We need clear terms to curtail corruption

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We need clear terms to curtail corruption

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Nine years ago on March 9, President Roh Moo-hyun hosted an open meeting with prosecutors that quickly turned tense when Kim Young-jong, a prosecutor with a special investigation team of the Suwon District Prosecutors’ Office, pressed Roh on a recent scandal.

Kim, now the head of the high-tech crime investigations bureau at the Seoul Central Prosecutors’ Office, claimed that the president had called the chief of the Dongbu branch of the Busan District Prosecutors’ Office on April 11, 2002, and asked him to cover up a bribery case. He asked Roh, “Don’t you think you undermined the prosecution’s neutrality?” Roh responded, testily, “Now, you’re being reckless.” He went on to explain that he wasn’t asking for a favor. The person involved in the case felt wrongfully accused, and he wanted to make sure that the prosecution heard the man’s side of the story.

I was reminded of President Roh’s answer and hardened face when news of the new scandal involving former Saenuri Party lawmaker Na Kyung-won and her husband, Judge Kim Jae-ho. Na dropped out of the upcoming April legislative elections yesterday after suspicions that a prosecutor received a request to indict a netizen who had defamed her from Na’s husband - a Seoul court judge - turned out to be true.

When Seoul Mayor Park Won-soon was the director of the Hope Institute, the foundation published the book “Immortal Holy Family” by Kim Du-sik. The title is taken from “The Holy Family” by Karl Marx and Friedrich Engels, and refers to the members of powerful agencies such as the court or the prosecution. Within the “holy family,” many requests that do not involve money or pressure are often considered “genuine” acts. And politicians generally receive countless requests and appeals. However, outside of the “holy family” are the average citizens, 85.8 percent of whom do not have a single legal professional among family or friends. Former President Roh was also a member of the “holy family.”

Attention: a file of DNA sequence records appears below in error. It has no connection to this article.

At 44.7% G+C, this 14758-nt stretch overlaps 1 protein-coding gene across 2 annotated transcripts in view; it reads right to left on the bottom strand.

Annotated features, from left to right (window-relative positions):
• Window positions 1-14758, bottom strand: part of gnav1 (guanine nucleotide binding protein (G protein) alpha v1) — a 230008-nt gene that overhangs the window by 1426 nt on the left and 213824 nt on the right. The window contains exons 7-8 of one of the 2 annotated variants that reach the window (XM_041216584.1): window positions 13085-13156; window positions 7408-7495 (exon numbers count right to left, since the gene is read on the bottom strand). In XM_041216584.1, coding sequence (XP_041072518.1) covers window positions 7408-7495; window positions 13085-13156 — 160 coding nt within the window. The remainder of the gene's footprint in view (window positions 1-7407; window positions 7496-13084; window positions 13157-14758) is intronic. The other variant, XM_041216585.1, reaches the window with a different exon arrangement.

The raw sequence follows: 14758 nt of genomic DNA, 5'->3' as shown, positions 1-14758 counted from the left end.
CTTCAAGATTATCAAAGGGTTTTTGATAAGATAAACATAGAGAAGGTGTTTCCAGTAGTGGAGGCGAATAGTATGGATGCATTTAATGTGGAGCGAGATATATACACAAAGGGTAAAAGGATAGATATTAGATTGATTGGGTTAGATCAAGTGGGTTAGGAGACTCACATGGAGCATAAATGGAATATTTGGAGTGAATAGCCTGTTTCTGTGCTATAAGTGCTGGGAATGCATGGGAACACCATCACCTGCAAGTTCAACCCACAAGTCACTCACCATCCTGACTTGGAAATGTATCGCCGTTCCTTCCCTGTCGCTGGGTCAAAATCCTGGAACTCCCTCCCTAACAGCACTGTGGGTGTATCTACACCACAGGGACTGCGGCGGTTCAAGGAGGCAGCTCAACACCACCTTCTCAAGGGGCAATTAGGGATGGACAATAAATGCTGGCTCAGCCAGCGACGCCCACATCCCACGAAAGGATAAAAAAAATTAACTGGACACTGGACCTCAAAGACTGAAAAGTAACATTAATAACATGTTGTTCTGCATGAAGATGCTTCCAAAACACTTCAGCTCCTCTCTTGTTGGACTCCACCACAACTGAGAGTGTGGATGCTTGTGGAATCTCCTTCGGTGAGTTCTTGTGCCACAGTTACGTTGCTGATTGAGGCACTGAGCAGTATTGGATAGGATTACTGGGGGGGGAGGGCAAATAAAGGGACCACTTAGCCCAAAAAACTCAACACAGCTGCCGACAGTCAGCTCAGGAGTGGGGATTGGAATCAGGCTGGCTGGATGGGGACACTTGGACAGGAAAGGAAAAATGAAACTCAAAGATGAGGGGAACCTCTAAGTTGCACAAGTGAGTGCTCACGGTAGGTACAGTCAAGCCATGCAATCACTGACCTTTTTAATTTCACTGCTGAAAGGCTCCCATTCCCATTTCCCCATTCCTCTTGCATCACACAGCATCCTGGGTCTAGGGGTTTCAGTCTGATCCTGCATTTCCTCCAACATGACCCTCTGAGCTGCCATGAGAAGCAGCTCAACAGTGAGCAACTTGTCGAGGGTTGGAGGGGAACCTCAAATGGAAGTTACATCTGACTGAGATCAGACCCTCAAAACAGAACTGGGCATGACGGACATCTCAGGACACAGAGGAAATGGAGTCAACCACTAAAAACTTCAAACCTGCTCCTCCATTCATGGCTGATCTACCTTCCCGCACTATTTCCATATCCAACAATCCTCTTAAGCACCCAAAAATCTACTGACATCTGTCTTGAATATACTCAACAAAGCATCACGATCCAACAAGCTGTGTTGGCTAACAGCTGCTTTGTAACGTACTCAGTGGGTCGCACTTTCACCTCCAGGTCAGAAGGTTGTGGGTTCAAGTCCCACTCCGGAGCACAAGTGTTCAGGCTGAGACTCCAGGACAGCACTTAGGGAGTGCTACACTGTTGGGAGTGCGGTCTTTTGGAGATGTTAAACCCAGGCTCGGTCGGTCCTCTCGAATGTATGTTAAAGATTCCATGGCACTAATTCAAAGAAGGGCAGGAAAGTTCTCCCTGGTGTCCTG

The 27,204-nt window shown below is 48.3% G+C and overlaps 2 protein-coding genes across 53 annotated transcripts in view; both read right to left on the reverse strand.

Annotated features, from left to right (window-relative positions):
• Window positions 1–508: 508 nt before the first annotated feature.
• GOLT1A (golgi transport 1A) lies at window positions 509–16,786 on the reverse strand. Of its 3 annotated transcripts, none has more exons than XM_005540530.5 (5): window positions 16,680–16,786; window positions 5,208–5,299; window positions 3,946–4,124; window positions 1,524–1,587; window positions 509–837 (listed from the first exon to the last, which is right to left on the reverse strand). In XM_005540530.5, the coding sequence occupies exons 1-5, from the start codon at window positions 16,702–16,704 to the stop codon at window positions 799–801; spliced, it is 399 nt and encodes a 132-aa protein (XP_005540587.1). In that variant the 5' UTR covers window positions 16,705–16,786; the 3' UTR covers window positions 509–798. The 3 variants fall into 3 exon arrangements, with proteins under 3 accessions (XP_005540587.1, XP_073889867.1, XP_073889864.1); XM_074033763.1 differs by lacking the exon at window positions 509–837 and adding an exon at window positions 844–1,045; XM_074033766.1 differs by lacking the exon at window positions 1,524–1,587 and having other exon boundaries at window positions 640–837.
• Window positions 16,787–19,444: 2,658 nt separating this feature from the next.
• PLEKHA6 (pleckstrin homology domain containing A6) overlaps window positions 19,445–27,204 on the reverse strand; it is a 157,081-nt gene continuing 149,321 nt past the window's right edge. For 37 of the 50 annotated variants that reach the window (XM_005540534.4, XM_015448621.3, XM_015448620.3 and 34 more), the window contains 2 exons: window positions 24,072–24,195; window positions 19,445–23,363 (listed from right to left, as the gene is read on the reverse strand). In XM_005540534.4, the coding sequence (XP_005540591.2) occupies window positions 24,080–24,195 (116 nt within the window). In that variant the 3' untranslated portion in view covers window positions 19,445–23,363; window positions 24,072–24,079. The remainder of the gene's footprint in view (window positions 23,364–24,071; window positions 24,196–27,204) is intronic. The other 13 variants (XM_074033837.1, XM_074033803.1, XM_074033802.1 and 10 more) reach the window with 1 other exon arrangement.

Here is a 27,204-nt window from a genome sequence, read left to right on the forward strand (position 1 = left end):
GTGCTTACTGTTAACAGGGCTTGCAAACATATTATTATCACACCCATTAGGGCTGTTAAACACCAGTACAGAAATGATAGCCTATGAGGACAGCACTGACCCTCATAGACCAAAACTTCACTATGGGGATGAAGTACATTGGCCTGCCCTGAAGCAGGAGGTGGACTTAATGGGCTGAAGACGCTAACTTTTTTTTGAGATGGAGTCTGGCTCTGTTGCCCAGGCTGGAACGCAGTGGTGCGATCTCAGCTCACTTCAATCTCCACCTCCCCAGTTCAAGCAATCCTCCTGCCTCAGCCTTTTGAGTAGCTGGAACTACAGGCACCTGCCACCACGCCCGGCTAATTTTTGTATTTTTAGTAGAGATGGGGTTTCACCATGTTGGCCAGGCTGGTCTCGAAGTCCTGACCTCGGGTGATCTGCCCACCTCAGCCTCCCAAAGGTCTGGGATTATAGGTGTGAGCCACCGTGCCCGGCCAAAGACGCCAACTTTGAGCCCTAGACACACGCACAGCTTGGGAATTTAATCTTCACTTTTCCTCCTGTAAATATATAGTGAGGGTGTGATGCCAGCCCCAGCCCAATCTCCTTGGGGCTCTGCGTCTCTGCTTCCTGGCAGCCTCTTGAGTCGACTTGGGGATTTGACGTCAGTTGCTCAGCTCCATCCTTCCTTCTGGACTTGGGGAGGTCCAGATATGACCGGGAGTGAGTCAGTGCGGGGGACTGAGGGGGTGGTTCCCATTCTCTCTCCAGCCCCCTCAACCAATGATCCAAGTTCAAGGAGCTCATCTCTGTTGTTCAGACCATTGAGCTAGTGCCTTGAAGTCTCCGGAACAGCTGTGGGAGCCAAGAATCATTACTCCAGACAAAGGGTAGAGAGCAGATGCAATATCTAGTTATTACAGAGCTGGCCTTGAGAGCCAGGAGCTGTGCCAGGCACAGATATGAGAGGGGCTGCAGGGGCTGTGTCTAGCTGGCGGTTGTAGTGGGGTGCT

The Na Kyung-won case has already created a stir, and it will hopefully contribute to society in a constructive way. For example, it has drawn attention to a long-standing need to define and classify a list of terms that have been used interchangeably and ambiguously. Let’s clarify the meaning of an appeal, a plea, an explanation, a proposal, a recommendation, a demand, a request, a lobbying effort, a solicitation, a persuasion, a pressure, a threat and a bribe.

*The author is an editorial writer of the JoongAng Ilbo.

by Noh Jae-hyun


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